So I decided to pair Montenegro, with its super flavorful and wonderfully bittersweet taste, with a robust coffee and slightly bitter tonic. I finished the cocktail with a touch of grapefruit oil in the garnish–don’t skip that folks, it makes the drink with a light floral aroma. It’s hard to nail down exactly all the flavors you get with Montenegro, but there’s citrus and dried cherry and gentian root and just a lot of herbal notes. It provides enough sweetness along with the tonic water so there is no need to add any further sweetener.
You could have this as your digestif, or maybe a Sunday early afternoon drink. Up to your preference. I’ve been enjoying them in the late afternoon when I need a pick-me-up, but also, you know, want a little cocktail too.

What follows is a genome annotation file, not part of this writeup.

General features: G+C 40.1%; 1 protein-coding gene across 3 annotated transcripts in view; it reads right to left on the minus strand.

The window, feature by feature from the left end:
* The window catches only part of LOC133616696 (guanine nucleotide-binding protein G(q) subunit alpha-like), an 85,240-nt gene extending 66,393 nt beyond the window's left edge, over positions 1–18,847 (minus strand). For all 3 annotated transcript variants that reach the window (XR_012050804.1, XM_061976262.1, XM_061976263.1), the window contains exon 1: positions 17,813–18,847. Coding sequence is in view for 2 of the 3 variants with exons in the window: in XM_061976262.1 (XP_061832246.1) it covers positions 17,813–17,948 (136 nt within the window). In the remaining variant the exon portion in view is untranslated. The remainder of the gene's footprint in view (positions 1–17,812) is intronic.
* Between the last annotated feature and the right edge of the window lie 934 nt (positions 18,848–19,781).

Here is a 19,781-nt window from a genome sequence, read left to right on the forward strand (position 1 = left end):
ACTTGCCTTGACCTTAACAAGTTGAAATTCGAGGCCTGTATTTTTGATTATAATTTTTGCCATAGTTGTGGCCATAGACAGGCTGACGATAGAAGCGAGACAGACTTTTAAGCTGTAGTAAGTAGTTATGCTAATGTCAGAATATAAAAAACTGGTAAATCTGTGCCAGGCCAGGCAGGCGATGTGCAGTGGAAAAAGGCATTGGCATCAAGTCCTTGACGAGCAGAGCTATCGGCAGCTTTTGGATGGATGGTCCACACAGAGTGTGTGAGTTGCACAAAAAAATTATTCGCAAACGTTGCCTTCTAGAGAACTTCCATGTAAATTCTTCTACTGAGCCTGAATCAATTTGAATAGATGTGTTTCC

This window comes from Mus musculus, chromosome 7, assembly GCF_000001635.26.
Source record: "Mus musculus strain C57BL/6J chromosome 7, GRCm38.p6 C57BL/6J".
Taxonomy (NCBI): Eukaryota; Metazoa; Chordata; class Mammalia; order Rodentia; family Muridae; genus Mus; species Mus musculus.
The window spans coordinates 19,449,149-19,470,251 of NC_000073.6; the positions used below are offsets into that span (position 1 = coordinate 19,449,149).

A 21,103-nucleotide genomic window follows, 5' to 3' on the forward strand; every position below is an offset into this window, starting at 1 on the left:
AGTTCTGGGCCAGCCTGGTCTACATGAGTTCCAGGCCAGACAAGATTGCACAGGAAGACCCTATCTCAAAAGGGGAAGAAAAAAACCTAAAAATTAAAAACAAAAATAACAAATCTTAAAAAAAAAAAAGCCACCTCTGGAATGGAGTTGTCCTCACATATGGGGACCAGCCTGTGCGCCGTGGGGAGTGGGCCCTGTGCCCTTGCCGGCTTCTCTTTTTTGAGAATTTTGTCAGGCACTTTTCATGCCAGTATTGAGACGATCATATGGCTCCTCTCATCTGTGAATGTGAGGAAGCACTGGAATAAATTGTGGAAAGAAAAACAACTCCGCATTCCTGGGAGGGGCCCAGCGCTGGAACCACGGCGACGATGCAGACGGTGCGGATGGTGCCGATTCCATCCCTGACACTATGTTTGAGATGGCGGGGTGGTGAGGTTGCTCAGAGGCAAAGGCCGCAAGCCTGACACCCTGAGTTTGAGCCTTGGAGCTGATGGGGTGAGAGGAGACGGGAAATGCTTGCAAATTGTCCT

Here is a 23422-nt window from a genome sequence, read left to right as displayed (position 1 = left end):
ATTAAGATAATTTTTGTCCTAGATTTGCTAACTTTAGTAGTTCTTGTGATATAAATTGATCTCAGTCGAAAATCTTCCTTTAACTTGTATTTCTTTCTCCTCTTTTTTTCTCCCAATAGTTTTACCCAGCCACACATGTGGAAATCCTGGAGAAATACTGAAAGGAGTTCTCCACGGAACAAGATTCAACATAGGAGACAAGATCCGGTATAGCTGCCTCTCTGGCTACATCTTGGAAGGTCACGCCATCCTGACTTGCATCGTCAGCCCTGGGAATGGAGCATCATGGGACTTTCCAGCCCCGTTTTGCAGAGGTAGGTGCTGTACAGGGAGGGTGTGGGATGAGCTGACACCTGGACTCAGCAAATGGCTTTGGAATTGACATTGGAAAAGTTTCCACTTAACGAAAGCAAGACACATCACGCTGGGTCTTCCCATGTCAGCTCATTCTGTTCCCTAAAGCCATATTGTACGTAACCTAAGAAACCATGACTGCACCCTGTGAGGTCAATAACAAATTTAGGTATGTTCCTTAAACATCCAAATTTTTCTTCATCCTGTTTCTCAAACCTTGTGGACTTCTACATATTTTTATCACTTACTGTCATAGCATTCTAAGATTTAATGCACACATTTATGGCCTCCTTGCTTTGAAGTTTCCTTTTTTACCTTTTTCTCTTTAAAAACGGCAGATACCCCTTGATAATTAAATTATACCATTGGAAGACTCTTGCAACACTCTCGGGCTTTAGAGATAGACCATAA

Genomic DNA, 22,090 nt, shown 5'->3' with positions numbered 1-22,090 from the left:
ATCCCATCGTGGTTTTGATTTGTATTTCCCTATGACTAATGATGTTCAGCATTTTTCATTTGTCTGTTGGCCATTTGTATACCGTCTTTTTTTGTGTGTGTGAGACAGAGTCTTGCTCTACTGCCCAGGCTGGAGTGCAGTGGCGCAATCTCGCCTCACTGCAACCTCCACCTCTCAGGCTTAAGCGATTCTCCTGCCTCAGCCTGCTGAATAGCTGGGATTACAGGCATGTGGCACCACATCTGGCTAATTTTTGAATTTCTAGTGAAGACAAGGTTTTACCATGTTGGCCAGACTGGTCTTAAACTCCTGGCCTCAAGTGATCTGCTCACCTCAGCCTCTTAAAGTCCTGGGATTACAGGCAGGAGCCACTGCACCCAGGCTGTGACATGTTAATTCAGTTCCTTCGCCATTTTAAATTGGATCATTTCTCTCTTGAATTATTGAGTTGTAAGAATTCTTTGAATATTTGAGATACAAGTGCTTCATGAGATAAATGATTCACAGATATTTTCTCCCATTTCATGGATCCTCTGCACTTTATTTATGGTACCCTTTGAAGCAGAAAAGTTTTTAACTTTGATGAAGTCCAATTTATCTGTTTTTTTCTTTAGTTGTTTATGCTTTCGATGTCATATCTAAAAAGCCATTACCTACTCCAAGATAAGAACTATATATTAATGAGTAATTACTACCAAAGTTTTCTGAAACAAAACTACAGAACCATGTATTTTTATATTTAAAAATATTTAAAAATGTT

5 ounces tonic water (Fever-Tree Indian Tonic used here)
1 ounce Montenegro Amaro*
3-1/2 ounces cold brew or chilled espresso (we have a Nespresso machine at home and for this I used one Lungo capsule of their Fortissio)
grapefruit zest for garnish
- In a collins glass, fill with ice cubes and pour in tonic water. Add in the Montenegro and coffee. Express the grapefruit oil over the drink and add the peel to the cocktail. Stir gently to combine.
If you’re not familiar with DPD, they’re a one hour radio program usually broadcast on your local public radio station and their job is to help you win your next dinner party with news tidbits, interviews, etiquette questions, and, most importantly, cocktail recipes. They’ve been doing this for awhile, so you can spend some time browsing their recipes for something to make for your next dinner party (and get a little history lesson too!). This post includes a few of my favorite shots I’ve taken for them over the past couple of years.